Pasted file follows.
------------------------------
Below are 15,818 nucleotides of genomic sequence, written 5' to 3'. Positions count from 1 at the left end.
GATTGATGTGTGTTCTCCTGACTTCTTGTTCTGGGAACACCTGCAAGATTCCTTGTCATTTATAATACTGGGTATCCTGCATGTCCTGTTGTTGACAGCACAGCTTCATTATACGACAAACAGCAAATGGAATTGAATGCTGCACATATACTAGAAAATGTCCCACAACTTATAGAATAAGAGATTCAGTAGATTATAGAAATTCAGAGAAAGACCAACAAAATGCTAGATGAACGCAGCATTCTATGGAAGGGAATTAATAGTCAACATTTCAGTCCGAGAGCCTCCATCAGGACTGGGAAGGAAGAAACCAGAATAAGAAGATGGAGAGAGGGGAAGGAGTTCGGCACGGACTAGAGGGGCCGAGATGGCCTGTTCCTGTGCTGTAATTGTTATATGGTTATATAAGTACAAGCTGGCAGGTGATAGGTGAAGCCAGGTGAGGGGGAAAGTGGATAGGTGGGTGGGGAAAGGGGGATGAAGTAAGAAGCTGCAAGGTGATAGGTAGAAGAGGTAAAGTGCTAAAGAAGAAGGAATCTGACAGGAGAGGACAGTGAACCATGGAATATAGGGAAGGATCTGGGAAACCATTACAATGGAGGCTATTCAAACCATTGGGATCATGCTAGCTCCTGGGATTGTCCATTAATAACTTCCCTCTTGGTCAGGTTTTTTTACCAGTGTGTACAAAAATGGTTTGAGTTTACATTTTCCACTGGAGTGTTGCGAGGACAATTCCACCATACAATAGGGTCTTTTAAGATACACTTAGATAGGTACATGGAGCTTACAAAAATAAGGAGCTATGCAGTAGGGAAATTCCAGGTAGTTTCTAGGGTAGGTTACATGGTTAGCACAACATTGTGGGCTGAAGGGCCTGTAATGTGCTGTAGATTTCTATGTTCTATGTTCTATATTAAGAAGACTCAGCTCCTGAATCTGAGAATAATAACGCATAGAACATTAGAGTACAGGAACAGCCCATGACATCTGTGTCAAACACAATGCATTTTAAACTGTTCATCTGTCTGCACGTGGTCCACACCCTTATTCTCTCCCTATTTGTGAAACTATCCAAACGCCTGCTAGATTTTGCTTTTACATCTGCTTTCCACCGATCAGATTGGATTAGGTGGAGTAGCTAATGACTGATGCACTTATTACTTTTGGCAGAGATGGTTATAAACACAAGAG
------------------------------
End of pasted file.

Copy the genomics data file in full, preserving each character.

Below are 15,818 nucleotides of genomic sequence, written 5' to 3'. Positions count from 1 at the left end.
GATTGATGTGTGTTCTCCTGACTTCTTGTTCTGGGAACACCTGCAAGATTCCTTGTCATTTATAATACTGGGTATCCTGCATGTCCTGTTGTTGACAGCACAGCTTCATTATACGACAAACAGCAAATGGAATTGAATGCTGCACATATACTAGAAAATGTCCCACAACTTATAGAATAAGAGATTCAGTAGATTATAGAAATTCAGAGAAAGACCAACAAAATGCTAGATGAACGCAGCATTCTATGGAAGGGAATTAATAGTCAACATTTCAGTCCGAGAGCCTCCATCAGGACTGGGAAGGAAGAAACCAGAATAAGAAGATGGAGAGAGGGGAAGGAGTTCGGCACGGACTAGAGGGGCCGAGATGGCCTGTTCCTGTGCTGTAATTGTTATATGGTTATATAAGTACAAGCTGGCAGGTGATAGGTGAAGCCAGGTGAGGGGGAAAGTGGATAGGTGGGTGGGGAAAGGGGGATGAAGTAAGAAGCTGCAAGGTGATAGGTAGAAGAGGTAAAGTGCTAAAGAAGAAGGAATCTGACAGGAGAGGACAGTGAACCATGGAATATAGGGAAGGATCTGGGAAACCATTACAATGGAGGCTATTCAAACCATTGGGATCATGCTAGCTCCTGGGATTGTCCATTAATAACTTCCCTCTTGGTCAGGTTTTTTTACCAGTGTGTACAAAAATGGTTTGAGTTTACATTTTCCACTGGAGTGTTGCGAGGACAATTCCACCATACAATAGGGTCTTTTAAGATACACTTAGATAGGTACATGGAGCTTACAAAAATAAGGAGCTATGCAGTAGGGAAATTCCAGGTAGTTTCTAGGGTAGGTTACATGGTTAGCACAACATTGTGGGCTGAAGGGCCTGTAATGTGCTGTAGATTTCTATGTTCTATGTTCTATATTAAGAAGACTCAGCTCCTGAATCTGAGAATAATAACGCATAGAACATTAGAGTACAGGAACAGCCCATGACATCTGTGTCAAACACAATGCATTTTAAACTGTTCATCTGTCTGCACGTGGTCCACACCCTTATTCTCTCCCTATTTGTGAAACTATCCAAACGCCTGCTAGATTTTGCTTTTACATCTGCTTTCCACCGATCAGATTGGATTAGGTGGAGTAGCTAATGACTGATGCACTTATTACTTTTGGCAGAGATGGTTATAAACACAAGAG